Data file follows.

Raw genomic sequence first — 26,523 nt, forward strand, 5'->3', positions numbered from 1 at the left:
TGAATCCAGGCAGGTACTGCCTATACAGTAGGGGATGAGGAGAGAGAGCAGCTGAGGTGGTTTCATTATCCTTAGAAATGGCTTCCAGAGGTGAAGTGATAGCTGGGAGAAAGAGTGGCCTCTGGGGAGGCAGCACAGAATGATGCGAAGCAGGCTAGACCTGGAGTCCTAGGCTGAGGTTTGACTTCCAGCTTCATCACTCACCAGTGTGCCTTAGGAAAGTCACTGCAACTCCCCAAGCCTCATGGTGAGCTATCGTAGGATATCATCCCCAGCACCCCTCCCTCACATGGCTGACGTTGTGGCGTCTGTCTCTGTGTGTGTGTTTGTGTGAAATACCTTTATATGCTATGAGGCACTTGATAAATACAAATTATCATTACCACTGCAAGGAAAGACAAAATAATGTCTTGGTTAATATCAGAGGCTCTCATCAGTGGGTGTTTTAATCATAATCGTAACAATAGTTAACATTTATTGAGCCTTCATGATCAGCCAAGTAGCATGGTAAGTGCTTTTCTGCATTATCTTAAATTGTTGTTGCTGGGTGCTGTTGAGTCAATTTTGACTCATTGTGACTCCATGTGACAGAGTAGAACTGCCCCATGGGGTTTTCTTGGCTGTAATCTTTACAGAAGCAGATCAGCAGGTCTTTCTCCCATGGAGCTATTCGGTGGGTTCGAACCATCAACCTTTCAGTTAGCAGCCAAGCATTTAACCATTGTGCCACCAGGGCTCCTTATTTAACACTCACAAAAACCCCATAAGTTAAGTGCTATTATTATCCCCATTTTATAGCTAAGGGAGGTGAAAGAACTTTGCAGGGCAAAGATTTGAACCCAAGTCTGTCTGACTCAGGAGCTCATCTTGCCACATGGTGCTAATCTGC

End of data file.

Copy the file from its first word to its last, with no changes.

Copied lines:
Raw genomic sequence first — 26,523 nt, forward strand, 5'->3', positions numbered from 1 at the left:
TGAATCCAGGCAGGTACTGCCTATACAGTAGGGGATGAGGAGAGAGAGCAGCTGAGGTGGTTTCATTATCCTTAGAAATGGCTTCCAGAGGTGAAGTGATAGCTGGGAGAAAGAGTGGCCTCTGGGGAGGCAGCACAGAATGATGCGAAGCAGGCTAGACCTGGAGTCCTAGGCTGAGGTTTGACTTCCAGCTTCATCACTCACCAGTGTGCCTTAGGAAAGTCACTGCAACTCCCCAAGCCTCATGGTGAGCTATCGTAGGATATCATCCCCAGCACCCCTCCCTCACATGGCTGACGTTGTGGCGTCTGTCTCTGTGTGTGTGTTTGTGTGAAATACCTTTATATGCTATGAGGCACTTGATAAATACAAATTATCATTACCACTGCAAGGAAAGACAAAATAATGTCTTGGTTAATATCAGAGGCTCTCATCAGTGGGTGTTTTAATCATAATCGTAACAATAGTTAACATTTATTGAGCCTTCATGATCAGCCAAGTAGCATGGTAAGTGCTTTTCTGCATTATCTTAAATTGTTGTTGCTGGGTGCTGTTGAGTCAATTTTGACTCATTGTGACTCCATGTGACAGAGTAGAACTGCCCCATGGGGTTTTCTTGGCTGTAATCTTTACAGAAGCAGATCAGCAGGTCTTTCTCCCATGGAGCTATTCGGTGGGTTCGAACCATCAACCTTTCAGTTAGCAGCCAAGCATTTAACCATTGTGCCACCAGGGCTCCTTATTTAACACTCACAAAAACCCCATAAGTTAAGTGCTATTATTATCCCCATTTTATAGCTAAGGGAGGTGAAAGAACTTTGCAGGGCAAAGATTTGAACCCAAGTCTGTCTGACTCAGGAGCTCATCTTGCCACATGGTGCTAATCTGC